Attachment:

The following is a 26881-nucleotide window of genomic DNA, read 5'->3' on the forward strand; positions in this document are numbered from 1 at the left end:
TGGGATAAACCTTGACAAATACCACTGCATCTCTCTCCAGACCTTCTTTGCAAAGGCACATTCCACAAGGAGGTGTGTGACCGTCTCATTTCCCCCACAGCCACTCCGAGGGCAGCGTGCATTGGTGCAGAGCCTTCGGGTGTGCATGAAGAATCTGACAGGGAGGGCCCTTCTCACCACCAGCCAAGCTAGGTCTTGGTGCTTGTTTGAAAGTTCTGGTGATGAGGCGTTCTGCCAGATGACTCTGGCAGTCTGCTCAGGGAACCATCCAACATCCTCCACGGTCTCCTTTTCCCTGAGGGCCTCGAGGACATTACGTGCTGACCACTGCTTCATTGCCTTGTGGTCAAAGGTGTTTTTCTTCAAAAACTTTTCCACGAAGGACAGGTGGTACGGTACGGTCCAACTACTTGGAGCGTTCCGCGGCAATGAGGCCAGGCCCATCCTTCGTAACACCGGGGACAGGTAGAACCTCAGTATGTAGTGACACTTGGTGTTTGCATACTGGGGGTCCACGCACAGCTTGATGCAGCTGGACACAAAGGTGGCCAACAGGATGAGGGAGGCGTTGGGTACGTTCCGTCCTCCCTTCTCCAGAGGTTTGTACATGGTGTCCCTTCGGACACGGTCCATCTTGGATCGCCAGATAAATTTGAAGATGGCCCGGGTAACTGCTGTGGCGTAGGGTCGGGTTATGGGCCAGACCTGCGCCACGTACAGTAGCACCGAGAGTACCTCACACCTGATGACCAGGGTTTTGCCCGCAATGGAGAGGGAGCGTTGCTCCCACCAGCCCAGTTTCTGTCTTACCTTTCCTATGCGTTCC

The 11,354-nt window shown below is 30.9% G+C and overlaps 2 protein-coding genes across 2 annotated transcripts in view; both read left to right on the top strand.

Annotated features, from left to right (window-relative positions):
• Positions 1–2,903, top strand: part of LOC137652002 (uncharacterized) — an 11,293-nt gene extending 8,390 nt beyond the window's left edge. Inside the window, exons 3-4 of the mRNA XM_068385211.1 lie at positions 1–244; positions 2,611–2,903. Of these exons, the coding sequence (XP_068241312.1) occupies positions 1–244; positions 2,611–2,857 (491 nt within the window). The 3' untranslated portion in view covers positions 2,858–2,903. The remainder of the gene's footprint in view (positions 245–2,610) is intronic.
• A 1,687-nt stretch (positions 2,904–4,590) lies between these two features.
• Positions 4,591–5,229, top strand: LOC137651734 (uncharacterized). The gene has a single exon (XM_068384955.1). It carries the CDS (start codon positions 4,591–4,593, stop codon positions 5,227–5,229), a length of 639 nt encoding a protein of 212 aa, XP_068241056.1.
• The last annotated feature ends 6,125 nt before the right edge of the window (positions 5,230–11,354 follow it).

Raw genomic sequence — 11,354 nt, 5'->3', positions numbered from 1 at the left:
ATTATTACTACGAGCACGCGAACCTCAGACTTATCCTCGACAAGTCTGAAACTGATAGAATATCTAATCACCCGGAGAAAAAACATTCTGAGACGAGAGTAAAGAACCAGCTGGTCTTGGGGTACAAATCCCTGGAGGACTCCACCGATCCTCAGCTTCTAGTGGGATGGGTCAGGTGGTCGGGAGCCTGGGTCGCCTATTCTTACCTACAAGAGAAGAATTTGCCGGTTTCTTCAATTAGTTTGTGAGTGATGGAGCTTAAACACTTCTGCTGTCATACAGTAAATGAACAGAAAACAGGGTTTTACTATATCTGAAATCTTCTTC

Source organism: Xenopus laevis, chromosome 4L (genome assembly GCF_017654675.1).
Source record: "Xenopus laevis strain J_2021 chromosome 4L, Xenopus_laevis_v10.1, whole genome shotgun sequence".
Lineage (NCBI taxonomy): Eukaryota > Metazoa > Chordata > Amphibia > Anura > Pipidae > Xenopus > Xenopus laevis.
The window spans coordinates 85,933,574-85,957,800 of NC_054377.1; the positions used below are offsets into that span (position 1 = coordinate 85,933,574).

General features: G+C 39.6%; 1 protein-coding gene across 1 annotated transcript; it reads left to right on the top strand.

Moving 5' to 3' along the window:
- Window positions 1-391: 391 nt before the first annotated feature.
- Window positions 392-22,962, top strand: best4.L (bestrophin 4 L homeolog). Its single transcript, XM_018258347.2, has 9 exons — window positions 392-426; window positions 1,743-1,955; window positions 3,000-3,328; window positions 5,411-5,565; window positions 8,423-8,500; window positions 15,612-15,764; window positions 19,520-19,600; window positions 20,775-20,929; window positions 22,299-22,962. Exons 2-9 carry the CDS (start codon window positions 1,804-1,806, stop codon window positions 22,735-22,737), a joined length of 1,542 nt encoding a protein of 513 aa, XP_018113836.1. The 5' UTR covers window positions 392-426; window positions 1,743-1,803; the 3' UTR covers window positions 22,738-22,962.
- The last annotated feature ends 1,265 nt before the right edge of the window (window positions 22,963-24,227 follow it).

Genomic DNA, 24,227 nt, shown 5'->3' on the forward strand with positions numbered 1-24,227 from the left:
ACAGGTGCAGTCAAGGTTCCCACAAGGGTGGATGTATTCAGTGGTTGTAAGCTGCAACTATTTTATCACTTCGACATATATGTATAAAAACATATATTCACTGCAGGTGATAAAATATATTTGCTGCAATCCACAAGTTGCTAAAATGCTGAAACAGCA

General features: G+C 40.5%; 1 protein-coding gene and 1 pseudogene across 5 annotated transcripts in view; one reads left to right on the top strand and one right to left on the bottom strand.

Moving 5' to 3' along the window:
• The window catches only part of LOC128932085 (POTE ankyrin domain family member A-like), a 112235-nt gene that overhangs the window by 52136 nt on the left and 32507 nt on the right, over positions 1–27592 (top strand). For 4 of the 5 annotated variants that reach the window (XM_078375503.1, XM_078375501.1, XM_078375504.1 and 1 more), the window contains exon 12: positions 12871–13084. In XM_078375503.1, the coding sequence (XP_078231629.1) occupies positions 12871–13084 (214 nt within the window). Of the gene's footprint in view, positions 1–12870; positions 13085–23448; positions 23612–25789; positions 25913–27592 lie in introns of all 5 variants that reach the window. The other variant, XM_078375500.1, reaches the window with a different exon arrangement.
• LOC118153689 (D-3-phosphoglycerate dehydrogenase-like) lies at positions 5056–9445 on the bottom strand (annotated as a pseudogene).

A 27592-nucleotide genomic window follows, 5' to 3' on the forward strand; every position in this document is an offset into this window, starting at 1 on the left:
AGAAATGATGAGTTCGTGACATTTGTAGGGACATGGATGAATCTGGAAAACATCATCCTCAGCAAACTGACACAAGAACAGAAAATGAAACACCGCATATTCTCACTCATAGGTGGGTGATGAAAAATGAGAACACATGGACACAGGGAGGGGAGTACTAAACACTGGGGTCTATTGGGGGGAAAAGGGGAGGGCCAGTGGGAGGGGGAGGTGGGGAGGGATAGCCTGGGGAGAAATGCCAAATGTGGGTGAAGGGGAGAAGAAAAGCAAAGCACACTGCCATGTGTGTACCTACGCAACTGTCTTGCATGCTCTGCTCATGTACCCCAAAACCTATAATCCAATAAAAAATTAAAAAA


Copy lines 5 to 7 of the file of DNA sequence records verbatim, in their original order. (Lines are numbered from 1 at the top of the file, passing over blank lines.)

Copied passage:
• Positions 1–2,903, top strand: part of LOC137652002 (uncharacterized) — an 11,293-nt gene extending 8,390 nt beyond the window's left edge. Inside the window, exons 3-4 of the mRNA XM_068385211.1 lie at positions 1–244; positions 2,611–2,903. Of these exons, the coding sequence (XP_068241312.1) occupies positions 1–244; positions 2,611–2,857 (491 nt within the window). The 3' untranslated portion in view covers positions 2,858–2,903. The remainder of the gene's footprint in view (positions 245–2,610) is intronic.
• A 1,687-nt stretch (positions 2,904–4,590) lies between these two features.
• Positions 4,591–5,229, top strand: LOC137651734 (uncharacterized). The gene has a single exon (XM_068384955.1). It carries the CDS (start codon positions 4,591–4,593, stop codon positions 5,227–5,229), a length of 639 nt encoding a protein of 212 aa, XP_068241056.1.